Principle 4 of the Mozilla Manifesto states: Individuals’ security and privacy on the Internet are fundamental and must not be treated as optional.
Unfortunately treating user security as optional is exactly what happens when sites let users connect over insecure HTTP rather than HTTP over TLS (HTTPS). What insecure means here is that your network traffic is totally unprotected and can be read and/or modified by anyone who shares a network with you, including random people sharing Starbucks or airport WiFi.
One of the biggest reasons that web sites don’t deploy TLS is the requirement to get a digital certificate — a cryptographic credential which allows a user’s browser to know it’s talking to the right site and not to an attacker. Certificates are issued by Certificate Authorities (CAs) often using a clumsy and error-prone manual process. A further disincentive to deployment is that most CAs charge a fee for their certificates, which not only prices some people out of the market but also interferes with automatic issuance and renewal.
Mozilla, along with our partners Akamai, Cisco, EFF, and Identrust decided to do something about this situation. Together, we’ve formed a new consortium, the Internet Security Research Group, which is starting Let’s Encrypt, a new certificate authority designed to bring security to everyone. Let’s Encrypt is built around a few key principles:
- Free: Certificates will be offered at no cost.
- Automatic: Certificates will be issued via a public and published API, allowing Web server software to automatically obtain new certificates at installation time and without manual intervention.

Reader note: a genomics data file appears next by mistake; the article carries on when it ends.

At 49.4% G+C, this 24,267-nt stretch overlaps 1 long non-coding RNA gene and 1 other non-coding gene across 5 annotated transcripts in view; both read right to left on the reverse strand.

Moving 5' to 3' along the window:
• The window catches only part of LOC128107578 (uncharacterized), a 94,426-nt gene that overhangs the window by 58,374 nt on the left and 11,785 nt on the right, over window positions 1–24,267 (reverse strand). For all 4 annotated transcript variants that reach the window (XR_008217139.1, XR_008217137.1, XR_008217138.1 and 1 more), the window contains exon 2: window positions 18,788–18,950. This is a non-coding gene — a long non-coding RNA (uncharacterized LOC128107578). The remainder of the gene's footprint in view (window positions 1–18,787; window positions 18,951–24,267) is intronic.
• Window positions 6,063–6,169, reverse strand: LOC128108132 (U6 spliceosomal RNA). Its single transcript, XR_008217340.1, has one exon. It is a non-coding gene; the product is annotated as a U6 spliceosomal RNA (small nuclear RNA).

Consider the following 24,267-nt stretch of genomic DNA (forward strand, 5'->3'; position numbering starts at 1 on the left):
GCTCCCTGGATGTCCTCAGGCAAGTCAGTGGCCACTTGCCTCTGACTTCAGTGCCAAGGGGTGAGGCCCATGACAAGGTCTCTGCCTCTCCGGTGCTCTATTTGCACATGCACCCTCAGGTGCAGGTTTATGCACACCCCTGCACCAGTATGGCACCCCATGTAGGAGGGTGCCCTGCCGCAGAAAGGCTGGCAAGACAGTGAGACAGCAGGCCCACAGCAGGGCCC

- Independent: No piece of infrastructure this important should be controlled by a single company. ISRG, the parent entity of Let’s Encrypt, is governed by a board drawn from industry, academia, and nonprofits, ensuring that it will be operated in the public interest.
- Open: Let’s Encrypt will be publishing its source code and protocols, as well as submitting the protocols for standardization so that server software as well as other CAs can take advantage of them.
Let’s Encrypt will be issuing its first real certificates in Q2 2015. In the meantime, we have published some initial protocol drafts along with a demonstration client and server at: https://github.com/letsencrypt/node-acme and https://github.com/letsencrypt/heroku-acme. These are functional today and can be used to issue test certificates.
It’s been a long road getting here and we’re not done yet, but this is an important step towards a world with TLS Everywhere.
wow! This is why i love mozilla
One can’t help but notice the irony that this blog doesn’t use TLS either … I’m just saying.
Good move, though :)
Wait until Q2 and wordpress.com will be able to use Let’s Encrypt to fix that!
OK sounds good!
Hmm… Profitable CAs are going to try to attack and shut this down with any means necessary. They are set to lose a ton of money if this gets off the ground.
It seems that most of the revenue for CAs is actually in EV certs these days which Let’s Encrypt doesn’t target, so maybe that helps CAs to come on board and see the value of this.